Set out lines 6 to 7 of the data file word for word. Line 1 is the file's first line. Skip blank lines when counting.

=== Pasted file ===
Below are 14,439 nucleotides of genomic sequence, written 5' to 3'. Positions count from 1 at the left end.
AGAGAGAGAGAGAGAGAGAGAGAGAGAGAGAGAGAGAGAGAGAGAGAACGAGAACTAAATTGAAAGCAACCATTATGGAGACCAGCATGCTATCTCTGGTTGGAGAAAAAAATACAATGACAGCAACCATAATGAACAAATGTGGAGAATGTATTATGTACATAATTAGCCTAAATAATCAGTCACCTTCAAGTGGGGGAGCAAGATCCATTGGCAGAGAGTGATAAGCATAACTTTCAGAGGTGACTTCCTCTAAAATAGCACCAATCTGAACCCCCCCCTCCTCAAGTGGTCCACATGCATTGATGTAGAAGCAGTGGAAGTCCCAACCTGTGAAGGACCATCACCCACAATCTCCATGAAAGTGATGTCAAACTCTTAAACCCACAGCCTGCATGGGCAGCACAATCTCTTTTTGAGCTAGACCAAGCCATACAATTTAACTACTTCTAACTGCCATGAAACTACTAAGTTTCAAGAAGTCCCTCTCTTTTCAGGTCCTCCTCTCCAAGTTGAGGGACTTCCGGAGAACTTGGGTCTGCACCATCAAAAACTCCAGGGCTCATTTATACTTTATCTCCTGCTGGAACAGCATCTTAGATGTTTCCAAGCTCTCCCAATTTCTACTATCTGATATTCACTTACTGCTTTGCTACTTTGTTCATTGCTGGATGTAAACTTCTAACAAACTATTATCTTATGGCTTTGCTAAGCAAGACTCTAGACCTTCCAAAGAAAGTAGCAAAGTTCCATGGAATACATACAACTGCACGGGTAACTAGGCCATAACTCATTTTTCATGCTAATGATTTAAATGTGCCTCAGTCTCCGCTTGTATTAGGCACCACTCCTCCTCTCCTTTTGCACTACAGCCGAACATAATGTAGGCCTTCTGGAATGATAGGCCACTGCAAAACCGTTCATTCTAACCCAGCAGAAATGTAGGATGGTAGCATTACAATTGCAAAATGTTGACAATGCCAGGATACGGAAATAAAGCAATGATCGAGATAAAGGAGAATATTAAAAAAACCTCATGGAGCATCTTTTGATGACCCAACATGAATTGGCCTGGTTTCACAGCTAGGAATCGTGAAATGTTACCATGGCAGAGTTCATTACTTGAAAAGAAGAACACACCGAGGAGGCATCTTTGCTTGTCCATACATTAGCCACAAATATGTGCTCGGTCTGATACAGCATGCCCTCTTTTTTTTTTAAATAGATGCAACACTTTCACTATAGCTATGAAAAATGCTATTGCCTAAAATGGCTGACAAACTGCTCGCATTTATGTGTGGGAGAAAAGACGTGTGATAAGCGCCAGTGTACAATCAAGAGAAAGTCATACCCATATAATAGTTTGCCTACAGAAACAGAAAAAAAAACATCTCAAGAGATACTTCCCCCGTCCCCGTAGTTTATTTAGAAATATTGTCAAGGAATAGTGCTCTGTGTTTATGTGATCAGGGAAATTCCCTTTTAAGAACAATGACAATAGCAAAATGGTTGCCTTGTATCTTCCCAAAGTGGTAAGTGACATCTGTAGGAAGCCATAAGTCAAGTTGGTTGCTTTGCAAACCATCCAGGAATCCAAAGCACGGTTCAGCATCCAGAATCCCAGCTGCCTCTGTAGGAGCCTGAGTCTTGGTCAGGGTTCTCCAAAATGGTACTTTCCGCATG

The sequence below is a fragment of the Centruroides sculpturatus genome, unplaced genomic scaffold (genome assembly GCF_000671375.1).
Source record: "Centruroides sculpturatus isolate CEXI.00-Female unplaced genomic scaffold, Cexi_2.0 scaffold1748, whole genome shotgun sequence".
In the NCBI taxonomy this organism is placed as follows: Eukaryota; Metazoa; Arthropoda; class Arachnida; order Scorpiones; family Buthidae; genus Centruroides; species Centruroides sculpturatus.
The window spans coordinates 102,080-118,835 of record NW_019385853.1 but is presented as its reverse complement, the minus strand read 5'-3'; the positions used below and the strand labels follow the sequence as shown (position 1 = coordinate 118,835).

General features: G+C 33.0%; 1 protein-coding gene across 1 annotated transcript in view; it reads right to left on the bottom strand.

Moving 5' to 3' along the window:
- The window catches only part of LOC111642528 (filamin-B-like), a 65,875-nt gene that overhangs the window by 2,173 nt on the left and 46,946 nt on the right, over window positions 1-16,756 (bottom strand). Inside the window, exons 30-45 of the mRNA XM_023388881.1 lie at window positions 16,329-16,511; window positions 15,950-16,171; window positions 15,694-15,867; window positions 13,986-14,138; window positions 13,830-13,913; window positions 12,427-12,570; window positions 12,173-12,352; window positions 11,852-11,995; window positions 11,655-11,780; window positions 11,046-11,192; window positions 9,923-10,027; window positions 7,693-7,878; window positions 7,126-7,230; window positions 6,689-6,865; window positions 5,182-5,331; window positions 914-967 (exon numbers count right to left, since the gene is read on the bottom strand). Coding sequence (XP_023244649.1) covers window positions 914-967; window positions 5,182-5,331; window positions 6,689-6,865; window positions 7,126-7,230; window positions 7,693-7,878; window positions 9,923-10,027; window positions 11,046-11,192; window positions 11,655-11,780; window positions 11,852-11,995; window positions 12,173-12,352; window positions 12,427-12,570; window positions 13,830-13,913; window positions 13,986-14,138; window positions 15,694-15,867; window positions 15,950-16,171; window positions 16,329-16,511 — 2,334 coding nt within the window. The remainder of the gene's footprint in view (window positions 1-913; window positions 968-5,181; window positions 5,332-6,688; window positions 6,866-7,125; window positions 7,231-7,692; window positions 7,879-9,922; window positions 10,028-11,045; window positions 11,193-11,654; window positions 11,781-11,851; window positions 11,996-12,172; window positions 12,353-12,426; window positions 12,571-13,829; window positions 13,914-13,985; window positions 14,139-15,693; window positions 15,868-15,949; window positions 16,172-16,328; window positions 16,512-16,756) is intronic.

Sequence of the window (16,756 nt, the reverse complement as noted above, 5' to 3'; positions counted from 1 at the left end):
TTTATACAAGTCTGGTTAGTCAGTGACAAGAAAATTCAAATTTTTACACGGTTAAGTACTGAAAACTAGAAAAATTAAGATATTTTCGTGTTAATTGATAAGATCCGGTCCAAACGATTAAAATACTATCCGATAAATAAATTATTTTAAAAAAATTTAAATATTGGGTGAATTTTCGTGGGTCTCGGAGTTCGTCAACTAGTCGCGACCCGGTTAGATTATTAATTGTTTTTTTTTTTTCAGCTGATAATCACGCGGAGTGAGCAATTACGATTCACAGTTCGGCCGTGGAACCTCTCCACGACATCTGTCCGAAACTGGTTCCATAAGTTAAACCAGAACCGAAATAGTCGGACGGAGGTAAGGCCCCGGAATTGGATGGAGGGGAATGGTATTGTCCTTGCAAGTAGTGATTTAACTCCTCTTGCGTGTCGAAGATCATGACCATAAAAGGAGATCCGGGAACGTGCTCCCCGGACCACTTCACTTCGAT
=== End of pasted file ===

The window spans coordinates 102,080-118,835 of record NW_019385853.1 but is presented as its reverse complement, the minus strand read 5'-3'; the positions used below and the strand labels follow the sequence as shown (position 1 = coordinate 118,835).

General features: G+C 33.0%; 1 protein-coding gene across 1 annotated transcript in view; it reads right to left on the bottom strand.